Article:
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Why We Need To Fix Our #BrokenRecord Industry

Why We Need To Fix Our #BrokenRecord Industry
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We look at why we need to fix our #BrokenRecord Industry to ensure fair payment of artists from music streaming platforms.

What makes a #BrokenRecord Industry?

The music industry has been changing greatly in recent years and that evolution has now been exasperated by the ongoing coronavirus pandemic. With the industry shaken to its core by the restrictions resulting from the virus, there is perhaps no better time than now to take action to secure a healthy and prosperous future for this vital industry.

Music is of course vital to so many; both those that work within the industry and the customers that rely on the industry. I recently wrote about the relationship between music and my mental health in my blog ‘Mental Health, Music and Me’, and it’s true that for many people this industry is essential to their happiness and positive mental health. It is therefore imperative that this industry is allowed to thrive.

The industry however is far from perfect and many existing issues have been highlighted further by the pandemic. I have always split the music industry in two. I have written about the struggles of the Live Music Industry in my blog ‘Why We Need To #SaveOurVenues’, so in this feature I’ll be focusing on the other side, the Record Industry.

The coronavirus pandemic has of course been a horrific and sobering time for everyone and every industry. The collapse of the live music industry due to various restrictions has had many disastrous consequences on the overall music industry.

I have also written however about the few positives that have arisen from this unprecedented situation. In a creative and innovative industry, many have turned to livestreaming to reach their audiences. I explored the positives and negatives of this evolution in my blog ‘Livestreams: Good or Bad for the Music Industry’.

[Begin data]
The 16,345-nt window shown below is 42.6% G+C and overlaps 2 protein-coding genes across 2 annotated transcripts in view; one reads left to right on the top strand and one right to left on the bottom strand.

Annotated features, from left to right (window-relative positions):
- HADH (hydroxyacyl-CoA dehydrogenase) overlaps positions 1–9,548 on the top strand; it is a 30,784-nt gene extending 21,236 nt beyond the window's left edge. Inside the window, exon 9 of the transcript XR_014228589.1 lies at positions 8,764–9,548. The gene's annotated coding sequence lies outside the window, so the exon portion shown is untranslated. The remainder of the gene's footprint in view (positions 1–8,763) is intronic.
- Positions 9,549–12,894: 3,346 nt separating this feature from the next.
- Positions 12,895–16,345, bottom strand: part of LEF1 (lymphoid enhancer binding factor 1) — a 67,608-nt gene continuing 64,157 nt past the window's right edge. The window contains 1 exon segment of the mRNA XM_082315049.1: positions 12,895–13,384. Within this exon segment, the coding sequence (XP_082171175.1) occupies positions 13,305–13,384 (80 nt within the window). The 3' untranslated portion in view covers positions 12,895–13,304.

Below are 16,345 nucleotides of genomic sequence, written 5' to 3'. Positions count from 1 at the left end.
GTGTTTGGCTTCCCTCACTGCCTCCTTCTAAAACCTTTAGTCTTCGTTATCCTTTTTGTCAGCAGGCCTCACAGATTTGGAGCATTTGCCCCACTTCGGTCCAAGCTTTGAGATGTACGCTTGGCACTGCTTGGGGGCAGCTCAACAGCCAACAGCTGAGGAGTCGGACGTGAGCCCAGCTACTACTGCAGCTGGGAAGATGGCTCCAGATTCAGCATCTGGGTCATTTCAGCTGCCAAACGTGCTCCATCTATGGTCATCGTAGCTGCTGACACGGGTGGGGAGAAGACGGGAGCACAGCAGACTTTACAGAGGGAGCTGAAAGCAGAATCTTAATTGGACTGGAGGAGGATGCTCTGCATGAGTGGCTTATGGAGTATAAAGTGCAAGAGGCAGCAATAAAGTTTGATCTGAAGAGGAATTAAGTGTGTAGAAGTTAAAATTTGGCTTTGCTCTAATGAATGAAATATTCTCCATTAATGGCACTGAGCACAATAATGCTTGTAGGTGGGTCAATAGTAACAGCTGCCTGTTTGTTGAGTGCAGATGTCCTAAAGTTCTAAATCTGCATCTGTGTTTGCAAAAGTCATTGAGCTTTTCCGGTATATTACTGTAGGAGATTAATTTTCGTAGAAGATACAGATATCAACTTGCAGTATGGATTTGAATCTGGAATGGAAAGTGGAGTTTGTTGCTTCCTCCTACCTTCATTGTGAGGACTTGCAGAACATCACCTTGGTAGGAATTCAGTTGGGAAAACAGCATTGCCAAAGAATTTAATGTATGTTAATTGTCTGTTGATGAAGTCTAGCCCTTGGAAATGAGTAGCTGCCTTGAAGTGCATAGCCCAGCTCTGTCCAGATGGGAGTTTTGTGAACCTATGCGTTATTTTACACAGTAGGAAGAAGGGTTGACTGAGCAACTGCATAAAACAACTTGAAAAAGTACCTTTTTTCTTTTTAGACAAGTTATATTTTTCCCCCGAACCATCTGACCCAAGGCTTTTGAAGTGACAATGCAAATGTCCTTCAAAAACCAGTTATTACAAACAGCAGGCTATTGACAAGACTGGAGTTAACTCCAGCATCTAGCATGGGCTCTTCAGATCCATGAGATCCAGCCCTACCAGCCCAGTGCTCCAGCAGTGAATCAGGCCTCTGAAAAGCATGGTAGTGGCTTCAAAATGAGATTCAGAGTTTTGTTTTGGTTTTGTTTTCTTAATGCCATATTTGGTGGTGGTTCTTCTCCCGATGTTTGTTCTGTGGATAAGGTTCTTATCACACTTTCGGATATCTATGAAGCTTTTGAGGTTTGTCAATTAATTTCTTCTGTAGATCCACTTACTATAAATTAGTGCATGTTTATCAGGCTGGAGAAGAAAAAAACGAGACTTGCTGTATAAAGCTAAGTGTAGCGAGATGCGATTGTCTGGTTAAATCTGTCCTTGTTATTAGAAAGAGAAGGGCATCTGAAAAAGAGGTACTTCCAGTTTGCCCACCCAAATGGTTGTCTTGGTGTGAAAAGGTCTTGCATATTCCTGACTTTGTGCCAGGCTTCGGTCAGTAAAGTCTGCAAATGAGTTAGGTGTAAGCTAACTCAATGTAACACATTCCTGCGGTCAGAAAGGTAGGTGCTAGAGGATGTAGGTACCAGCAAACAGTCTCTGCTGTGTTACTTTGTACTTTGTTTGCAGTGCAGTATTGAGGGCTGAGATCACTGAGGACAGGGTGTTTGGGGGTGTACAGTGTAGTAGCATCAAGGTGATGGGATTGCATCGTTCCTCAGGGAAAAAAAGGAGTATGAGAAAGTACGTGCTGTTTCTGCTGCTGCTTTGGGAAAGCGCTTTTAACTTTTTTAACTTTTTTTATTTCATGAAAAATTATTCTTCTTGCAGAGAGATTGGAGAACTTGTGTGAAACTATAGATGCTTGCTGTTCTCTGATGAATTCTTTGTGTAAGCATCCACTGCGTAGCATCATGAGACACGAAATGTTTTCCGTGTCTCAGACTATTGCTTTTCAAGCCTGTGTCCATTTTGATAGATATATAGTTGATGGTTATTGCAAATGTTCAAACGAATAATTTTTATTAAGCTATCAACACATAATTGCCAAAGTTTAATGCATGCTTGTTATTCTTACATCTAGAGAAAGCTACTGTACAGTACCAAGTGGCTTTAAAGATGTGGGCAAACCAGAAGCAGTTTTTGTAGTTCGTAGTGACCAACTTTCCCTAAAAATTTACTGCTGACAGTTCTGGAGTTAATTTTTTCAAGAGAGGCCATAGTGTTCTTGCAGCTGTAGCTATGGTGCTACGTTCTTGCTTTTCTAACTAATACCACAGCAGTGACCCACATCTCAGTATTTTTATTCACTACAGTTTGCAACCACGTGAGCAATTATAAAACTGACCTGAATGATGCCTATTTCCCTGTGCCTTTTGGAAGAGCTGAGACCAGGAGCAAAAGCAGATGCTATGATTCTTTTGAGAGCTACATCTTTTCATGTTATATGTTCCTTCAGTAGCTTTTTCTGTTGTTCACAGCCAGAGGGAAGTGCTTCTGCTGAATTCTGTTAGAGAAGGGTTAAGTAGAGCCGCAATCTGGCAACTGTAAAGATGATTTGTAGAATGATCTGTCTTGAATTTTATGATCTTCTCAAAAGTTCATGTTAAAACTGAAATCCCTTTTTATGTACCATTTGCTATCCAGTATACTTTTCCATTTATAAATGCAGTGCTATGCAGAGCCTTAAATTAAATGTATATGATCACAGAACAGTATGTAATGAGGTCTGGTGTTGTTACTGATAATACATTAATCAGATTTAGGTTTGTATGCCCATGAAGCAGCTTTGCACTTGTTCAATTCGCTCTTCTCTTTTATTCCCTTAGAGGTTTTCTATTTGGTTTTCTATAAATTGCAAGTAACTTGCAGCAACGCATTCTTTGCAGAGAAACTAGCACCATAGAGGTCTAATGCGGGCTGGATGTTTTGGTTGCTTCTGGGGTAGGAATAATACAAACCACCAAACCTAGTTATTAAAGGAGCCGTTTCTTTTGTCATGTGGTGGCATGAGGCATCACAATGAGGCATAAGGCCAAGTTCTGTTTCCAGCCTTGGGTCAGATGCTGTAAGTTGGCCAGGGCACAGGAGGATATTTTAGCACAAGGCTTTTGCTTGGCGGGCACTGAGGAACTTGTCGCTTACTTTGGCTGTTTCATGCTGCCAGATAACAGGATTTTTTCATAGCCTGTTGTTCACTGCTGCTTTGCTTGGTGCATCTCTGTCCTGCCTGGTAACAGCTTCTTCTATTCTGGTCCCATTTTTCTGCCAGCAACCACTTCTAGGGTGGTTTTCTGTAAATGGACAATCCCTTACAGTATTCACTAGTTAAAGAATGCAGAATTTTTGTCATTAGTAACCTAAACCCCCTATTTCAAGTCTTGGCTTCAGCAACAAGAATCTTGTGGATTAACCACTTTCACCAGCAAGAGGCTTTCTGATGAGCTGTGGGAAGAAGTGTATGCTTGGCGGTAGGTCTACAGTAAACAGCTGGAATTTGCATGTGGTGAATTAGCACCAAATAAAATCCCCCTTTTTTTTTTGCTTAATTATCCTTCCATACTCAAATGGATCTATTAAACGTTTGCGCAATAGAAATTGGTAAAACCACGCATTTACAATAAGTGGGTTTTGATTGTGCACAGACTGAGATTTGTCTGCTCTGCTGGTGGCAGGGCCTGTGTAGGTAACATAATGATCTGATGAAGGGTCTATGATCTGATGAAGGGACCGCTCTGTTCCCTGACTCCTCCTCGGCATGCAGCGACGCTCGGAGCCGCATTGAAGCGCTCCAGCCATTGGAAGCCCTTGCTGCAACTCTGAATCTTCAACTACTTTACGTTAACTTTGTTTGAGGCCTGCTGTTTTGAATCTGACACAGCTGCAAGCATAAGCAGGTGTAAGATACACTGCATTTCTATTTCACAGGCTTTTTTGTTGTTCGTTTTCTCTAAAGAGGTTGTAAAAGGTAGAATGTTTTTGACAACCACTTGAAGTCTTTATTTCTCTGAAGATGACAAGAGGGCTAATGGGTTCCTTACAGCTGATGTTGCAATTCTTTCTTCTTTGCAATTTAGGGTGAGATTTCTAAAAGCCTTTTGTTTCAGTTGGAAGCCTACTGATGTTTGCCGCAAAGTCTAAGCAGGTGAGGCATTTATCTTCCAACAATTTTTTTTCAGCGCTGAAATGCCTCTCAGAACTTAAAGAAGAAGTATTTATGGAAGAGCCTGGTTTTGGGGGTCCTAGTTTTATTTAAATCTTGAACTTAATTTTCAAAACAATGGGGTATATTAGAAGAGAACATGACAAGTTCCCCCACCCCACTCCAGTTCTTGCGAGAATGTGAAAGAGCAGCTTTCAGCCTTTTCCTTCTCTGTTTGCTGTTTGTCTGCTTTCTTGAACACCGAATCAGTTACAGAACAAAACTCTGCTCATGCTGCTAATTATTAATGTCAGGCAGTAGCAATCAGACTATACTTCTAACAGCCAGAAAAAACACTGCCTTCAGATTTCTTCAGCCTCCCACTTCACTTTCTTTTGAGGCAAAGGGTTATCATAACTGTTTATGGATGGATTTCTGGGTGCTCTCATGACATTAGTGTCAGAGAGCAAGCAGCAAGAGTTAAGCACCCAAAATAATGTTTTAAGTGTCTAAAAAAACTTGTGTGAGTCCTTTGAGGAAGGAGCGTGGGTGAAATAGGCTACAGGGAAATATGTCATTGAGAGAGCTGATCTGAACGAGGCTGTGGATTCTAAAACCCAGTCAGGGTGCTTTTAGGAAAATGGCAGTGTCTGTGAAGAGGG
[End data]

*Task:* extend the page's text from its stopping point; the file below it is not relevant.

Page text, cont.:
Another positive to come from everybody having to stay at home, is that they have had more time to listen to music. The resurrection of Vinyl continued with sales growing for a 13th consecutive year and music streaming continuing to rise in popularity. It is the negative side of this positive however that has given rise to the #BrokenRecord movement and that is what we will explore in this article.

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The way that we consume music has changed drastically over the past decade or so. The beginnings of the digital age saw the rise of illegal file-sharing where fans found they were able to swap and share digital versions of the music that they loved.

The problem with this activity was that it completely eliminated the artist from the process of music consumption by the end user, and of course the price point of zero meant that artists saw no profit from this medium.

The knock-on effect of this was the drastic decline in the purchase of physical media such as CD’s. Of course the sales of Vinyl had already almost completely diminished, and the less said about Mini-Disks the better!

In order to combat illegal free downloading of music, the industry reluctantly brought into the concept of legal paid downloads; iTunes being the go to name at the beginning. Over the pursuant years we would see many contenders emerge for both downloading music and a new concept – streaming music.

Interestingly we would also see a kick back against digital music with the resurrection and continued resurgence of Vinyl!

A global leader in the streaming of music is Spotify. This is a company that initially felt like a swear word, their platform felt too good to be true and many will have questioned the legality of it, because if something feels too good to be true, usually it is!

Fast forward to now and Spotify is accepted into homes across the world and is for millions of the people the platform of choice for music consumption.

The benefits of streaming are numerous for both fans and artists. Having entire libraries of music at the touch of a button helps fans find new acts and helps artists reach new audiences. There is however one major downside that needs to be addressed.

So, with the ongoing pandemic allowing more people more time to listen to their favourite artist, or perhaps find their new favourite artist, let’s ask a few questions regarding music streaming. Picture this – you are sat working from home and have been listening to your favourite new album on repeat, how much money do you think that said artist has just earned?

#BrokenRecord campaign founder Tom Gray shared the below table showing the rates of pay by the various streaming platforms.